Introduction to Compound Propositions

In the previous post, we have learned about propositions. We learned that propositions are statements that are either true or false but not both. In this post, we are going to combine two or more propositions using words such as and, or, and if and then. Two or more propositions combined are called compound propositions and the words used to combined them are called logical connectors. We formalize our knowledge about compound propositions by the following definition.


A compound proposition is a proposition formed from simpler propositions using logical connectors or some combination of logical connectors. Some logical connectors involving propositions p and/or q may be expressed as follows: not p, p and q, p or q, if p then qContinue reading

The Sum and Product of Roots Theorem

From the quadratic formula, we know that the numbers $latex r_1$ and $latex r_2$ are the roots of the quadratic equation $latex ax^2 + bx +c =0$ where $latex a \neq 0$ if and only if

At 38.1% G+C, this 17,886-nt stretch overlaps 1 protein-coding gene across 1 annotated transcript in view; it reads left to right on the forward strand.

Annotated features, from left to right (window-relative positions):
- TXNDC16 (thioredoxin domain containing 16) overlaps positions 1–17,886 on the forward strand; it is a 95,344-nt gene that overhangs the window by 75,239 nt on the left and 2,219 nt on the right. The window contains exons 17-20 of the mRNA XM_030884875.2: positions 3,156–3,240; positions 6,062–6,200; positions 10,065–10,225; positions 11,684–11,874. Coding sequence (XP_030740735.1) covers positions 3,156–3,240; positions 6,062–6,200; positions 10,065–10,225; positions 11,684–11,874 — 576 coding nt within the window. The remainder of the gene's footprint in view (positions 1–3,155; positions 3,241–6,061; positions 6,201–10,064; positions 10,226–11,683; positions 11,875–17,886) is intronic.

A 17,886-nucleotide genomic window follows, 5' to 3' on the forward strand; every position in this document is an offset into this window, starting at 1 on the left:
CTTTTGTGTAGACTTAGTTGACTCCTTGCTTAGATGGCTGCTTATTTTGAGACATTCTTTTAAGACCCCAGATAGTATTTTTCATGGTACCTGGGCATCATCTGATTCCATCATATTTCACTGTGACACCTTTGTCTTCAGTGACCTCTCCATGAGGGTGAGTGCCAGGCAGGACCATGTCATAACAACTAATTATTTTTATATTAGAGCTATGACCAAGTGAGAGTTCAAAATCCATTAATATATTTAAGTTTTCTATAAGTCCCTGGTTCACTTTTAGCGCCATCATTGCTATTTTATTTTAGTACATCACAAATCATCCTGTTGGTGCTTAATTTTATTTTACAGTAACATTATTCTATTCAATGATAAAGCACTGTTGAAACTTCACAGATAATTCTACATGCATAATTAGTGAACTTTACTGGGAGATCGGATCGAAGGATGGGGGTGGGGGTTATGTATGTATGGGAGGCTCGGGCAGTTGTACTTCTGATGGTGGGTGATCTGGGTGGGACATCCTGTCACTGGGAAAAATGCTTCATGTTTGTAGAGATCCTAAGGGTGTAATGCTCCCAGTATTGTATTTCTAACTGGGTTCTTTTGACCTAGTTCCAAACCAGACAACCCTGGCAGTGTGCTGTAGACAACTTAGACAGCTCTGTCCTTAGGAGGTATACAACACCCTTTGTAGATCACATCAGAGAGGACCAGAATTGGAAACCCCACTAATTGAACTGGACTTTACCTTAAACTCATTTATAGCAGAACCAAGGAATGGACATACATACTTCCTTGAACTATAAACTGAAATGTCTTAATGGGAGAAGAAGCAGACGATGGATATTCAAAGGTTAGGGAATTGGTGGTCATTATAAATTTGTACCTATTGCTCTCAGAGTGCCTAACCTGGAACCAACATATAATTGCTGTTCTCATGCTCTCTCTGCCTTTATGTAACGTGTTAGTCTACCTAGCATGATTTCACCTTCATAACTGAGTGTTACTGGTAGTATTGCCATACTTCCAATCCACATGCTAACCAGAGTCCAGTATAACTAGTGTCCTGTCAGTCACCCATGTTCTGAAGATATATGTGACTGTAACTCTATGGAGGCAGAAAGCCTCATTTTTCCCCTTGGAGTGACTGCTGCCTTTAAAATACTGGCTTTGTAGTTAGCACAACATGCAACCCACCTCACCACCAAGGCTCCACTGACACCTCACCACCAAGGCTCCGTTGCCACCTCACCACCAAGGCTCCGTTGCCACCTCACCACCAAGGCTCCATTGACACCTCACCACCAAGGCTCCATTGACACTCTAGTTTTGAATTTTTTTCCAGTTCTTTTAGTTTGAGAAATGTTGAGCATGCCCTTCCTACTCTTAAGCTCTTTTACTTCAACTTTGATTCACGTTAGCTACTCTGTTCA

$latex r_1 + r_2 = -\frac{b}{a}$


$latex r_1r_2 = \frac{c}{a}$.  Continue reading

Triangle Inequality and Its Proof

Triangle Inequality states that for any real numbers a and b,

|a| + |b| ≥ |a + b|.

In proving this theorem, we use the definition of absolute value of a number. The absolute value of a number is x if x > 0 (*), –x  if x < 0 (**) and 0 if x = 0 (**). For instance, the absolute value of 5 is 5 since 5 > 0. On the other hand, the absolute value of -3 is -(-3) = 3. Clearly, the absolute value of 0 is 0. Triangle Inequality The geometric representation of triangle inequality is shown above (see Demystifying Triangle Inequality). It states that a triangle can only be formed if the combined length of any two sides is greater than that of the third sides. Using the definition of absolute value, we now prove the theorem. Continue reading